## What is the shear strength of carbon steel bolts?

First, unlike tensile and yield strengths, there are no published shear strength values or requirements for ASTM specifications. The Industrial Fastener Institute (Inch Fastener Standards, 7th ed. 2003. B-8) states that shear strength is approximately 60% of the minimum tensile strength.

“As an empirical guide, shear strengths of carbon steel fasteners may be assumed to be approximately 60 percent of their specified minimum tensile strengths. For example, an SAE grade 5 hex cap screw has a specified minimum tensile strength of 120,000 psi. Therefore, for design purposes, its shear strength could be reasonably assumed to be 70,000 psi.”

Quick Tip: For instructions on how to calculate the strength for your bolt, see Calculating Yield and Tensile Strength.

It is important to understand that some imported fasteners, like lag screws, are typically ungraded. Since they are not manufactured to any specific grade, it is impossible to determine any strength characteristics associated with them unless you have them strength tested at a laboratory. For applications where shear will occur in the unthreaded portion the nominal diameter should be used to calculate the value. Whereas, if the shear area is in the threaded section the minor diameter should be used.

AISC provides published values for ASTM A325 and A490 structural bolts listed in Specifications for Structural Steel Buildings under Table J3.2 (16.1-104, 13th Ed.) (16.1-120, 14th Ed.).

Although, the Strength by Grade Chart has no shear strength information, it shows the strength requirements of common ASTM and SAE grade construction fastener specifications.

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T-Tech says:

ASTM is material standards. It is the process that defines the test for grading materials. The code which defines if a member fails or not is what you are referring to. For example AISC provides a formula for the ASTM A572 Steel member. The formula will wait her give you the design strength/limit state or the allowable/actual stress of the member. ASTM defines that the member is minimum 50ksi. The formula defines the actual stress or limit state loading.

There are a lot of considerations on bolts. thread form J type have a rounded radius root that lowers stress Concentrations. Stress Concentrations draw free Hydrogen and oxygen causing stress cracking.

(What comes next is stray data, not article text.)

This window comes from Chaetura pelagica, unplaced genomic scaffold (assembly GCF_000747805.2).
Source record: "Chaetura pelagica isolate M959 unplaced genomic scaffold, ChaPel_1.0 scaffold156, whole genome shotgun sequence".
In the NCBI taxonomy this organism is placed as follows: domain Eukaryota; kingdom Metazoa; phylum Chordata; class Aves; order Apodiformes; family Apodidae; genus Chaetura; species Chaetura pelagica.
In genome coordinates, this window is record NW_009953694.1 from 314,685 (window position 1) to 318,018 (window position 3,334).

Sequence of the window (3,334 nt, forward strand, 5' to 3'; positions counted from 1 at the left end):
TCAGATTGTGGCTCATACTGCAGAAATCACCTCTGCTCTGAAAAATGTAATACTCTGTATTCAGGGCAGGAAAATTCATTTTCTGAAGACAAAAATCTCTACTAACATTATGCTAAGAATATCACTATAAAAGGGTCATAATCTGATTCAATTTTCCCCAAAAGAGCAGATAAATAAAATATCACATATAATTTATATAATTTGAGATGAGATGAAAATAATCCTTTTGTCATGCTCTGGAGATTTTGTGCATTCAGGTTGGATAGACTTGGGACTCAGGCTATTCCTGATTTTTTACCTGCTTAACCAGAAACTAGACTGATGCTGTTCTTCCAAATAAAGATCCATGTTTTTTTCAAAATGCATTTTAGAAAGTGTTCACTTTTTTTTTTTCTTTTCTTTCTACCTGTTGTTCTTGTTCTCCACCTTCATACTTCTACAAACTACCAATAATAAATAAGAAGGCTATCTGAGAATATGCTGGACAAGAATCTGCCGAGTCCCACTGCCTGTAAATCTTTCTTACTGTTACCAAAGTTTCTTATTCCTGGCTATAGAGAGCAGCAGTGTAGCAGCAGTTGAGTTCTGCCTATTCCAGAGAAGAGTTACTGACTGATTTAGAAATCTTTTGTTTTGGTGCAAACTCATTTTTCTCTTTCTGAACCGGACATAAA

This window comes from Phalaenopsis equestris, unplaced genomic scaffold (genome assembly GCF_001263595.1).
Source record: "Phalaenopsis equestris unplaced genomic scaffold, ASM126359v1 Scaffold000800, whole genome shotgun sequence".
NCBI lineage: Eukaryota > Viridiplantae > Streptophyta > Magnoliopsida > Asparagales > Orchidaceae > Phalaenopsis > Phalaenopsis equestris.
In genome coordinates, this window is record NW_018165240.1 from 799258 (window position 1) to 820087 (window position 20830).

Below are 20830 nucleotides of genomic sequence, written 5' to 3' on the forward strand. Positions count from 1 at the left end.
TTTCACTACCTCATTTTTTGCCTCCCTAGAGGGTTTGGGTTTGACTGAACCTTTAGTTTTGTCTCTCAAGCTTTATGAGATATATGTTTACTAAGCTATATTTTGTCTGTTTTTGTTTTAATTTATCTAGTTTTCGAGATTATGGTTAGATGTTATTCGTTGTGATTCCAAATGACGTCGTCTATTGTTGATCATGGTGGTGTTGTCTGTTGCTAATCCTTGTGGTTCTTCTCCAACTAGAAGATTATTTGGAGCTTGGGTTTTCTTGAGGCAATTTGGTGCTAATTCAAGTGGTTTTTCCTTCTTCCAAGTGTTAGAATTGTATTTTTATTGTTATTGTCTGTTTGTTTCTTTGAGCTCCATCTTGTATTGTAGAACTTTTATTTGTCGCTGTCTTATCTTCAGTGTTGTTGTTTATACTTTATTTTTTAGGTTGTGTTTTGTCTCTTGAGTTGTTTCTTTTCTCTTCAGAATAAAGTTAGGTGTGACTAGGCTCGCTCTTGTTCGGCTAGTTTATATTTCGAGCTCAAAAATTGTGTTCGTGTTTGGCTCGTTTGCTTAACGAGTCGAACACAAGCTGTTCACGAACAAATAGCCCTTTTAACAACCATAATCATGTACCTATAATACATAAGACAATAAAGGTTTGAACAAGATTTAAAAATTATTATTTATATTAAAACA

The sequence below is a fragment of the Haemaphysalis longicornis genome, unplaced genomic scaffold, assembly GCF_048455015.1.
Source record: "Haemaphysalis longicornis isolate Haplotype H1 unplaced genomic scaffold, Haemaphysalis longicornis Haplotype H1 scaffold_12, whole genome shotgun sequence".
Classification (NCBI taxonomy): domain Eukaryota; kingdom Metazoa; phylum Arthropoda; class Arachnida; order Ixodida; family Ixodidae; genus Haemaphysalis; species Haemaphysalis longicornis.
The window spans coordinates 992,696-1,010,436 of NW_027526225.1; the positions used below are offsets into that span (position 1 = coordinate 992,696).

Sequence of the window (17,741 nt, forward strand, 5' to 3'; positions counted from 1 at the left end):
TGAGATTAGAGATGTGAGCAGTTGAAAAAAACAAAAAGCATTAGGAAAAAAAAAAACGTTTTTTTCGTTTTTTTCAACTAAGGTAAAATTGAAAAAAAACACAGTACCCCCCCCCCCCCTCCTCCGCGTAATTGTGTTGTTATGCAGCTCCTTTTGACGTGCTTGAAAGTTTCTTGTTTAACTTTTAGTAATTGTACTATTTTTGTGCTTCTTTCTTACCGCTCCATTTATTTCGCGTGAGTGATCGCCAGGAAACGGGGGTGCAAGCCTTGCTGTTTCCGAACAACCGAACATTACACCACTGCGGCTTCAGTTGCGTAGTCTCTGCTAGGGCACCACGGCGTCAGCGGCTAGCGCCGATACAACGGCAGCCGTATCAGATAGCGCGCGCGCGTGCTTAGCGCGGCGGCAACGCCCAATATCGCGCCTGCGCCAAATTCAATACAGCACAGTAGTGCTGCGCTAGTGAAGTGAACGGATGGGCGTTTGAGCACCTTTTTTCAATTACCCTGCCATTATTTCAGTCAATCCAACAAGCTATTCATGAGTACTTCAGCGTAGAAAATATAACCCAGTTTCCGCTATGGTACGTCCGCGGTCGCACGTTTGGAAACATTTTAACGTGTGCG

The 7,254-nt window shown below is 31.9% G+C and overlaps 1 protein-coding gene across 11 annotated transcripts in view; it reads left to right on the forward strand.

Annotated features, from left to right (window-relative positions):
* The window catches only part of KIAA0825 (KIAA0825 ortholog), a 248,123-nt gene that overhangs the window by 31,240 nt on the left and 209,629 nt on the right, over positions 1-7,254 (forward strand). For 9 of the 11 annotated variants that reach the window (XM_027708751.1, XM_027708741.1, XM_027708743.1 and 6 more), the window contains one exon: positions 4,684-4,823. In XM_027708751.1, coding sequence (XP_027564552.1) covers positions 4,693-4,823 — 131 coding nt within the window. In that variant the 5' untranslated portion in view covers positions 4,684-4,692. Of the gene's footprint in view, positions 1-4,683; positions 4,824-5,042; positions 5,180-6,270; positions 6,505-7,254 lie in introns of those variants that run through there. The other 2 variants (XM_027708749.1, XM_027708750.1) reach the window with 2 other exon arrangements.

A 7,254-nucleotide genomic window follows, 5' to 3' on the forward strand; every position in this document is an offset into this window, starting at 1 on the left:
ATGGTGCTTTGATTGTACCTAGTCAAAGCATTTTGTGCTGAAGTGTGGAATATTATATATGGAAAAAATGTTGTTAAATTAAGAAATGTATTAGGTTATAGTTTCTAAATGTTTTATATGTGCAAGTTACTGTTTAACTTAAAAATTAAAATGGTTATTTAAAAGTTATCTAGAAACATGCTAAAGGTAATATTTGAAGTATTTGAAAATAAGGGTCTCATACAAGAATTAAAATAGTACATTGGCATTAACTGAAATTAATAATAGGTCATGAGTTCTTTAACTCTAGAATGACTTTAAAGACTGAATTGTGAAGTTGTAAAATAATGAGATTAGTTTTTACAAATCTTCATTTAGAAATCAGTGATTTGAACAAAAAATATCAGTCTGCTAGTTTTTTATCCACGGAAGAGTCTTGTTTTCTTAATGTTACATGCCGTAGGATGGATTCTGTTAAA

In salt water I would use a 316 stainless bolt with a J thread.

Nesdon Booth says:

I found a sheared FS93C SS bolt that was holding a mild steel blade onto the bronze rudder shaft of a 30′ sailboat. I have found in the past that 18-8 bolts are more prone to thread galling and stripping than carbon steel bolts or 316SS, and wonder if that might indicate a lower shear strength, tho’ these may have been cheap imported bolts. I am obviously looking to maximize the shear strength of the replacement bolts in this application, especially as these parts are all molded inside the fiberglass fin of the rudder, making their replacement nearly impossible. I wonder if using a carbon steel grade 8 might help more than a 316, as there is already mild steel in contact with the bronze shaft. Hoping this isn’t a completely dead thread.

Dane McKinnon says:

@Nedson- Both 18-8 and 316 have the same minimum mechanical properties, meaning that their shear values should theoretically be the same. You will get variations from lot to lot and form different manufacturers, but the published minimums are the same. As for the galling, we don’t have the hands-on experience to comment one way or the other, other than to say that stainless in general does gall quite easily. Carbon and alloy steel bolts like grade 8 will have much higher mechanical properties and be less likely to gall, but the trade off is the lack of corrosion resistance.

Michelle Ashley says:

I am opening a bungee fitness facility. I have 10 inch x half inch galvanized eyebolts attached to the metal beams in the ceiling. I know the load says it can pull 2200 pounds. My weight loads will not surpass 240 pounds. My only concern is the torque (or sheer) weight capacity to bend or even break the bolt. Help please if you can answer that questfor me. I definitely do not want anyone getting hurt if an eyebolt breaks!

Dane McKinnon says:

@Michelle- Eye bolts ratings are for straight-pull loads, and typically have a 5:1 safety factor built in, meaning that eye bolt shouldn’t fracture until you exceed the working load by a factor of 5, in this case 11,000lbs. However, when angled forces are in play, the rated values are lowered; to 30% of straight-pull for 45 degree forces and 25% for 90 degree forces, 660lbs and 550lbs respectively. The shear value of steel is typically 60% of straight pull tensile, so with the safety factor built in, 2200 x 60% = 1320lbs. If the maximum load on your eye bolts is to be 240lbs, we think these will be more than sufficient. That said, having an engineer look at all the factors at play and having them sign off on your design is probably not a bad idea.

Thomas conant says:

Specifications for this should be left up to a structural engineer.

Keith says:

For a small wood clamp project I’m working on I have the option of putting machine bolts under shear force or tensile force/stretching force/pulling them out of the bolt hole force. LOL! Given that shear strength is +/- 60% of tensile strength, and if given the choice, one should almost always choose tensile force, yes?

Dane McKinnon says:

@Keith- No eye roll here, it is better to ask than guess. Yes, we’d say that all things being equal, you will get more strength from the bolt if it is in tensile than in shear.

T-Tech says:

The moment arm of the force will determine which limit state is met. There is no way to just generally categorize stresses. You should check each limit state by structural analysis and determine if your member fails or passes. Sometime by experience you can determine a limit state by inspection. But you should have experience and intuitition with these concepts

David says:

Help – Im building a treehouse and attaching a 3/4″ x 10″ galvanized lag screw through a 2×8 beam and 7″ into a tree.
The weight of the finished tree house is approx. 1500 lbs. in materials which is shared by two trees. Is this ok?

Dane McKinnon says: